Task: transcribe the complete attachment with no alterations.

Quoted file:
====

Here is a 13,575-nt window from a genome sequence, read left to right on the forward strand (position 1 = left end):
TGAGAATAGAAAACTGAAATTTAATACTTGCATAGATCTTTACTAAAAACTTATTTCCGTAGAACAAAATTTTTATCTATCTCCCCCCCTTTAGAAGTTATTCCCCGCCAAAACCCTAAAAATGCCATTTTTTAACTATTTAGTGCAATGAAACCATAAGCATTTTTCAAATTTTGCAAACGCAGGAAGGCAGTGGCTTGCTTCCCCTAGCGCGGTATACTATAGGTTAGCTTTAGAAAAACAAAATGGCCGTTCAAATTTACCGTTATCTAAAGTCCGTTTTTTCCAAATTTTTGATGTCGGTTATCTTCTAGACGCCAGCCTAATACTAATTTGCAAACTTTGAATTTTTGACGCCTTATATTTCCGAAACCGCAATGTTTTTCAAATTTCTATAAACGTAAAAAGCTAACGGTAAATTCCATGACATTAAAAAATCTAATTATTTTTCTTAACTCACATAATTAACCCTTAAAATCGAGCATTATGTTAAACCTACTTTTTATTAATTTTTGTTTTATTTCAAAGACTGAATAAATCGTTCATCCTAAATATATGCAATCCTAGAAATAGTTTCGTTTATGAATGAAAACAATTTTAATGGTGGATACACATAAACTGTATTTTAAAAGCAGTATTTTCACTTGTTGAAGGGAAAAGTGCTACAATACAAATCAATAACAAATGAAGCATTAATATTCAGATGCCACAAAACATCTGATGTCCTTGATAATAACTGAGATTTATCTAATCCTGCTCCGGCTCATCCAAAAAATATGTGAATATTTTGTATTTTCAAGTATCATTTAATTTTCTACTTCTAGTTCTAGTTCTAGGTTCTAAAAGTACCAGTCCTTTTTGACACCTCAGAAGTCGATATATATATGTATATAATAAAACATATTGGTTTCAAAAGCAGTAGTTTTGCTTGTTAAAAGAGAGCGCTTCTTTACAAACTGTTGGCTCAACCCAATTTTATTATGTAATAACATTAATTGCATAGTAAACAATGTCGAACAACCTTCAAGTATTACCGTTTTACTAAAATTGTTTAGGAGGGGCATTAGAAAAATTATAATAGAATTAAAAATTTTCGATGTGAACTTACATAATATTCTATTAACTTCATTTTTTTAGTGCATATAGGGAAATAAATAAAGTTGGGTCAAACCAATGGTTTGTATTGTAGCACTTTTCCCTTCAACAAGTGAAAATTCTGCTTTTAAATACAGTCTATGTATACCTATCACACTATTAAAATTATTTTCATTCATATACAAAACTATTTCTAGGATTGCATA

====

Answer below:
Here is a 13,575-nt window from a genome sequence, read left to right on the forward strand (position 1 = left end):
TGAGAATAGAAAACTGAAATTTAATACTTGCATAGATCTTTACTAAAAACTTATTTCCGTAGAACAAAATTTTTATCTATCTCCCCCCCTTTAGAAGTTATTCCCCGCCAAAACCCTAAAAATGCCATTTTTTAACTATTTAGTGCAATGAAACCATAAGCATTTTTCAAATTTTGCAAACGCAGGAAGGCAGTGGCTTGCTTCCCCTAGCGCGGTATACTATAGGTTAGCTTTAGAAAAACAAAATGGCCGTTCAAATTTACCGTTATCTAAAGTCCGTTTTTTCCAAATTTTTGATGTCGGTTATCTTCTAGACGCCAGCCTAATACTAATTTGCAAACTTTGAATTTTTGACGCCTTATATTTCCGAAACCGCAATGTTTTTCAAATTTCTATAAACGTAAAAAGCTAACGGTAAATTCCATGACATTAAAAAATCTAATTATTTTTCTTAACTCACATAATTAACCCTTAAAATCGAGCATTATGTTAAACCTACTTTTTATTAATTTTTGTTTTATTTCAAAGACTGAATAAATCGTTCATCCTAAATATATGCAATCCTAGAAATAGTTTCGTTTATGAATGAAAACAATTTTAATGGTGGATACACATAAACTGTATTTTAAAAGCAGTATTTTCACTTGTTGAAGGGAAAAGTGCTACAATACAAATCAATAACAAATGAAGCATTAATATTCAGATGCCACAAAACATCTGATGTCCTTGATAATAACTGAGATTTATCTAATCCTGCTCCGGCTCATCCAAAAAATATGTGAATATTTTGTATTTTCAAGTATCATTTAATTTTCTACTTCTAGTTCTAGTTCTAGGTTCTAAAAGTACCAGTCCTTTTTGACACCTCAGAAGTCGATATATATATGTATATAATAAAACATATTGGTTTCAAAAGCAGTAGTTTTGCTTGTTAAAAGAGAGCGCTTCTTTACAAACTGTTGGCTCAACCCAATTTTATTATGTAATAACATTAATTGCATAGTAAACAATGTCGAACAACCTTCAAGTATTACCGTTTTACTAAAATTGTTTAGGAGGGGCATTAGAAAAATTATAATAGAATTAAAAATTTTCGATGTGAACTTACATAATATTCTATTAACTTCATTTTTTTAGTGCATATAGGGAAATAAATAAAGTTGGGTCAAACCAATGGTTTGTATTGTAGCACTTTTCCCTTCAACAAGTGAAAATTCTGCTTTTAAATACAGTCTATGTATACCTATCACACTATTAAAATTATTTTCATTCATATACAAAACTATTTCTAGGATTGCATA